An exhibition and series of public conversations about the (unlikely) relationship between art and bureaucracy.
The artist and the civil servant are far apart, each in their own biotope: the studio and the office. Creativity generally does not conform to forms, procedures and protocols. Yet artists inevitably come into contact with bureaucracy. How do they look at it, and how do they deal with it in their work? Do kafkaesque situations still play out in shadowy backrooms and dusty archives, or does today's office space look different? What role does digital infrastructure play? What do Bartleby's famous words mean “I would prefer not to” within a contemporary work ethic of quiet quitting, bore- and burn-out? Does creativity still make sense in a country where even bookkeeping is creative? Is it up to the artist to seduce the bureaucrat, or is it difficult for the bureaucrat to resist the bureaucratic temptation?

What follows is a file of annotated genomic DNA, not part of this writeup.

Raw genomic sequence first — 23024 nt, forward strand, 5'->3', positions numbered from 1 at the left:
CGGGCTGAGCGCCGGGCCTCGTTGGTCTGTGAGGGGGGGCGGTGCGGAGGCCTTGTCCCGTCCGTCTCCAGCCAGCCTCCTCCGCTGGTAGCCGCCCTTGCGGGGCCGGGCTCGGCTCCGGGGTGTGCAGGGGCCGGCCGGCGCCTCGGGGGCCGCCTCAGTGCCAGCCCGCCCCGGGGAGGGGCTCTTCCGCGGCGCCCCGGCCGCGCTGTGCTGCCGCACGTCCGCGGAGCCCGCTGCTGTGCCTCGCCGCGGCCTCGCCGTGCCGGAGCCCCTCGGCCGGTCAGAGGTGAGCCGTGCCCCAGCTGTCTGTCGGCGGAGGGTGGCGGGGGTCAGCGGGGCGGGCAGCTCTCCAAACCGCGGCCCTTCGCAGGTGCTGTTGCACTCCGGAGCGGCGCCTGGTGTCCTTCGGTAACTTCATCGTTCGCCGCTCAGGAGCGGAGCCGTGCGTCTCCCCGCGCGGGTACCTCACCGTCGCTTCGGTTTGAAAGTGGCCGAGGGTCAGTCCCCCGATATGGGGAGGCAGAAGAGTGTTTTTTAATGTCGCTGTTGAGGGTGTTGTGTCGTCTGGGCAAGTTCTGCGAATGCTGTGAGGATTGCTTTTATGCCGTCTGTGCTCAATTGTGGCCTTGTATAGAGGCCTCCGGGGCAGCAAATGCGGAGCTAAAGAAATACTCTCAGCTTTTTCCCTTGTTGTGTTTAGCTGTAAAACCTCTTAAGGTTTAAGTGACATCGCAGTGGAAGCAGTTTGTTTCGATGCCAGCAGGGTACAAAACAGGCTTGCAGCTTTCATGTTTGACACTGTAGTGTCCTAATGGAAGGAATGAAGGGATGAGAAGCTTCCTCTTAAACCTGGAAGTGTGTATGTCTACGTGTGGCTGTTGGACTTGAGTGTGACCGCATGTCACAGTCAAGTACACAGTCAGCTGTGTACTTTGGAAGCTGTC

What hath God wrought?
Manuel Abendroth, Jéröme Decock, Els Vermang
Size: 16 pcs of 60 * 30 * 15 cm
Technique: MDF, custom tailored electronics and mechanics, impact printers, generative software
The title of the installation is a line from the Book of Numbers in early modern English. It was the first message transmitted by telegraph in 1844, the first communication technology on the basis of electricity and binary coding. The artwork is fed by the 100 most used words in Thomas More's book 'Utopia', feeding the correspondence between a series of telegraphs. The telegraphs translate the words into sound and light.
Written rolls of paper drift to the floor. Slowly, mistakes slip into the closed system and the meaning of the words alters. The Morse orchestra deals with the rationalism of the Renaissance and its belief in progress and posits by contrast an aesthetic of a self-regulating system in which the fault rules and the error becomes its driving forces, revealing its own beauty.